Breath From Another
(Columbia Work WRK 489716 2)
The ever-widening ripples of trip-hop continue to spread out across the world, long after the genre's Bristol-based pioneers lost the impetus that made the first Tricky and Portishead albums landmarks of the last decade's musical landscape. Esthero are from Toronto, and they sound like Canada's Sneaker Pimps, Morcheeba and Olive rolled into one on their debut album Breath From Another. A pleasant enough prospect, though the group's main strength - eponymous 19-year-old singer Esthero's warm, jazzy vocals - submerges somewhat as the album progresses.
Esthero's partner in Esthero (so to speak) is Martin McKinney, aka Doc, who has an easy grasp of modern dance styles. McKinney clearly has a liking for jazz blends, which is fine on slinky jazz-hop grooves like "Anywayz" and "Country Livin'", but prey to needless clutter when vibes, strings and horns are piled one on top of another for "Lounge", whose title should serve as a warning. But when Esthero herself is given her head, as on the obvious single "That Girl", the result is light and languid, gossamer pop bliss.
(Mercury 558 598-2)
Vertical Man is testament to the enduring personal appeal of Ringo: though star-studded rubbish for the most part, it's difficult to be too hard about, the way one might if one were dealing with a McCartney or Harrison album. It's partly a matter of expectations, and partly one of ambition - in general, it's rather more successful when Ringo's not trying too hard to impress, as he does when machine-gunning phrases, Dylan-style ("E-mail jump bail man becomes a female"), to ponder the pressures of modern life in "Mindfield".
Celebrity names litter the credits, from Macca and George to Alanis and Petty, with the best contributions coming from Aerosmith's Steven Tyler and Steve Cropper. The cast-list swells to include virtually everyone in the same postal district as Ringo on the choruses of "La De Da", an obvious hit single which has the dumb appeal of "Que Sera Sera"; it's here, and in "I'll Be Fine Anywhere", that one encounters the archetypal Ringo -- there's a bloke-ish complacency about both tracks, and he sounds as though the straw boater is set at a suitably jaunty angle.
The Sky Is Too High
Beware guitarists bearing solo albums - particularly if, like Blur's Graham Coxon, they have a penchant for the lo-fi scrabblings of American indie bands like Pavement. The Sky Is Too High finds Coxon eschewing the craft and melodic appeal of his day-job for a series of wilfull wallowings in shamateuristic self-pity which, crucially, lack conviction. It's as if, overly impressed by the introspection of such as Elliott Smith, he's decided to do something similar himself, despite the glaring lack of anything like as interesting an interior life.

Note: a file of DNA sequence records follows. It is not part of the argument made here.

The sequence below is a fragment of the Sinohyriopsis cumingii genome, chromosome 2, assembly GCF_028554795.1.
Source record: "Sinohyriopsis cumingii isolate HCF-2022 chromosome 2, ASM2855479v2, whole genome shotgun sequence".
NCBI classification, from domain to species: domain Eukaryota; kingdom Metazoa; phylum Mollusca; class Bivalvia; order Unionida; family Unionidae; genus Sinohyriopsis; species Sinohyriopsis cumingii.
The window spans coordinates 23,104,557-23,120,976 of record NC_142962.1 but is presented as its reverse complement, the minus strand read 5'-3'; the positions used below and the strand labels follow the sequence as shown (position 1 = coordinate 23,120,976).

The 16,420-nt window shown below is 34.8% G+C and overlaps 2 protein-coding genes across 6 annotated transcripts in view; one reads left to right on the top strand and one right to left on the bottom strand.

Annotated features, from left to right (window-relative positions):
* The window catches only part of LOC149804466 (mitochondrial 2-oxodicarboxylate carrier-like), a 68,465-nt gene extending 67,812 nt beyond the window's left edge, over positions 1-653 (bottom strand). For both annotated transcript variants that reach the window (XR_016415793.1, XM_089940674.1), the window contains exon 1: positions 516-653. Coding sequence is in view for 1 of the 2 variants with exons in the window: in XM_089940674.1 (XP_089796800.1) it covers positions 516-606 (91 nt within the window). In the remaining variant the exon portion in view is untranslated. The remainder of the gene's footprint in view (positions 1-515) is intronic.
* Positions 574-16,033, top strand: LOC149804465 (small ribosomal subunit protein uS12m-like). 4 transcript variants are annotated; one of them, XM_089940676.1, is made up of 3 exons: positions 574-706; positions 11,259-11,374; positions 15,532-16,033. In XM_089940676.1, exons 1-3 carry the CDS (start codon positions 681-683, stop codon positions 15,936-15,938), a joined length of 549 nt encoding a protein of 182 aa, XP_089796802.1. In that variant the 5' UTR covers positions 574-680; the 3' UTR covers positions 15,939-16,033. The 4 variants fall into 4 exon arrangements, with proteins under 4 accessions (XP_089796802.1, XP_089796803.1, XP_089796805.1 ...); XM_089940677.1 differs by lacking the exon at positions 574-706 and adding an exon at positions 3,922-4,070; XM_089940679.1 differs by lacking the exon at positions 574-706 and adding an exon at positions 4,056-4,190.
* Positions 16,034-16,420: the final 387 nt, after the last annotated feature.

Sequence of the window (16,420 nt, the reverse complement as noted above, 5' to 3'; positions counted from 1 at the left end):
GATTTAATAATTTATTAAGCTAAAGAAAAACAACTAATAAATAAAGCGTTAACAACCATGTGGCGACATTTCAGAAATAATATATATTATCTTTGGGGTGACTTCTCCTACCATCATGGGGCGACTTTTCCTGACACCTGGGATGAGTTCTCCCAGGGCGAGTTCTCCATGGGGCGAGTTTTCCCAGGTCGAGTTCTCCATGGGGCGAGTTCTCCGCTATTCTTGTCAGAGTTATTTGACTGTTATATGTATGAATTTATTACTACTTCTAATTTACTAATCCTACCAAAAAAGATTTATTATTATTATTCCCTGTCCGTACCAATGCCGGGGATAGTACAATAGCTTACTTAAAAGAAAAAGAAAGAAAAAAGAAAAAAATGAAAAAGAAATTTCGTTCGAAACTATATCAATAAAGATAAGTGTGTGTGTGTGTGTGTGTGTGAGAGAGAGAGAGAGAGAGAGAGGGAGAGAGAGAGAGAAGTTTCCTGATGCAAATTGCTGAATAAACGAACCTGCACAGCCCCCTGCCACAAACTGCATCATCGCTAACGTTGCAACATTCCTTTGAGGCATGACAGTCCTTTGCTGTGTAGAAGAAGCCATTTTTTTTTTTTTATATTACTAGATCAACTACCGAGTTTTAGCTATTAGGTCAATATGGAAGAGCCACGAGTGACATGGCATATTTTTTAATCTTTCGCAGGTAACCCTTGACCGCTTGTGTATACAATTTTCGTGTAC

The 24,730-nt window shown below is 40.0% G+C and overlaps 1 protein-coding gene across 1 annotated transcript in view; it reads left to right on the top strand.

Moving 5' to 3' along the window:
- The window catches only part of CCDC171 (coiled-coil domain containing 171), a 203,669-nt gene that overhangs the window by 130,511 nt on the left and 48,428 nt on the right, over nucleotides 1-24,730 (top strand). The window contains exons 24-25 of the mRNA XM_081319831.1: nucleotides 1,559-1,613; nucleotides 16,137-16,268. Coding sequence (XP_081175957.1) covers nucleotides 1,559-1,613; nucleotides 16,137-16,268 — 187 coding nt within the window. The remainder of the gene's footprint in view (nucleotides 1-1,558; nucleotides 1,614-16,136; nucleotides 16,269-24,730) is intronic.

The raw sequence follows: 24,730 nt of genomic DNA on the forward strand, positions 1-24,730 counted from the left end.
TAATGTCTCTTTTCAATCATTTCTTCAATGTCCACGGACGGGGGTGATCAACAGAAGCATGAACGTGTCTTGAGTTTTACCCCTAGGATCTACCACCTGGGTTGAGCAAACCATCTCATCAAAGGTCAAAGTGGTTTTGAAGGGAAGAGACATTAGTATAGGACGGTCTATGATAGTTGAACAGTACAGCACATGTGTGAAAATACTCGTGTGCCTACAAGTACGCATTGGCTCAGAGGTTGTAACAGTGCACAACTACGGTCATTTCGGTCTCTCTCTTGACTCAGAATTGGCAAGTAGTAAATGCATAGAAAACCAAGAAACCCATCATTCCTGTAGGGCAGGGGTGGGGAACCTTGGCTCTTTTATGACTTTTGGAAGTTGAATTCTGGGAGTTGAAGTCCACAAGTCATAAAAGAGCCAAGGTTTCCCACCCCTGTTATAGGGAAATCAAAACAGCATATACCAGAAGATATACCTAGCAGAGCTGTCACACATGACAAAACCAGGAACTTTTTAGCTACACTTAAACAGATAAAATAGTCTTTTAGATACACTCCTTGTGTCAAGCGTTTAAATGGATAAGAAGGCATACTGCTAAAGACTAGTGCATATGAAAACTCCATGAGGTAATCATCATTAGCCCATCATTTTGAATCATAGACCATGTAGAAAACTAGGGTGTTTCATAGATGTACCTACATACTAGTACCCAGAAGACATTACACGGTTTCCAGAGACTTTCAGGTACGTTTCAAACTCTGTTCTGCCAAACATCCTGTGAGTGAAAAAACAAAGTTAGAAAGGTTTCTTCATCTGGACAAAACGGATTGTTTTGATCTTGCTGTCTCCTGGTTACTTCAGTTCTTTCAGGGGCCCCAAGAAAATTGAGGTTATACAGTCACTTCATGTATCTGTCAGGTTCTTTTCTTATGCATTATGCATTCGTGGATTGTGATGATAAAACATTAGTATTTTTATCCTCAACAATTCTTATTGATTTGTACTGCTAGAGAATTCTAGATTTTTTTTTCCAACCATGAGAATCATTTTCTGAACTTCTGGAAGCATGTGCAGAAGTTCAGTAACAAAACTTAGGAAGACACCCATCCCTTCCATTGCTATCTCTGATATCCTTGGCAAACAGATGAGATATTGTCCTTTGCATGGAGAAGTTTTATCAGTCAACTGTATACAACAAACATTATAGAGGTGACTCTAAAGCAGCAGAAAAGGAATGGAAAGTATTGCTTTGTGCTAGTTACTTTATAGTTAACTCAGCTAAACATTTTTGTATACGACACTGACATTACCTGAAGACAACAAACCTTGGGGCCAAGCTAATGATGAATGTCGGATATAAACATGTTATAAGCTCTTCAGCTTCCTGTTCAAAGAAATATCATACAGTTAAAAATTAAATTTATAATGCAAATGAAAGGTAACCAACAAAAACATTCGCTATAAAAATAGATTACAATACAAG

The result is a listless parade of mope-rock, mostly comprised of grim acoustic strummings and artless mockney mumblings, with the occasional burst of distorted punk guitar (to show us the intensity of Graham's misery) and, at the end, a condescendingly fake country-blues. The poor-pitiful- me approach reaches some kind of apogee with "I Wish", in which the sheer egotism behind Coxon's sufferings is revealed through lines like: "I wish the rain would just leave me alone/I can't wear that/Stupid rain-hat". It left me wondering: Is he taking the mickey here?
A Tune A Day
(Food 496 0662)
For all its energy and well-crafted harmonies, The Supernaturals' follow- up to their 1996 debut sounds rather weak and enervated, the inevitable consequence of continuing to subscribe to the Britpop formula after the genre's appeal has curdled.
Both lyrically and musically, they cast around wildly for ideas, seeking inspiration in various retro pop forms - wannabe Beach Boys harmonies ("VW Song"), early Joy Division pulses ("Let Me Know"), Spiders From Mars panache ("Idiot") - but there's barely a line or a tune in the entire 14 tracks that has the conviction to hold one's attention. There's a misplaced interest, too, in the dreary details of life - supermarkets, road drills, plant pots, burger bars, nail clippings - which fail to resonate in the way intended. And though they may open the album claiming "You Take Yourself Too Seriously", there's precious little humour to be found in tracks like the whimsical "Submarine Song", the graceless "Country Music" and especially the parodic pomp-rock of "Everest", which merely demonstrates facility without taste.
For her second album, Sinead Lohan has visited the New Orleans studio of Malcolm Burn, who's made a full-time career out of the kind of productions associated with his former mentor Daniel Lanois. Accordingly, No Mermaid resonates with atmospheres beyond the reach of her debut Who Do You Think I Am, as Burn teases out the appropriate ambience for each song.
Lohan favours this kind of elemental metaphor - elsewhere, she sings of storms breaking, of catching lightning, of diving deep, of swimming into calmer waters, of approaching harbours - though at times, one gets the impression that the surface lustre which Burns applies is disguising essentially meaningless lyrics, such is her impressionistic, non-narrative style. But when the two are in balance, the effect can be quite magical, as when distant organ and acoustic guitar impart a churchy Twin Peaks feel to "What Can Never Be", or groaning harmonium casts a dusty pall of melancholy over the broken-hearted "Loose Ends".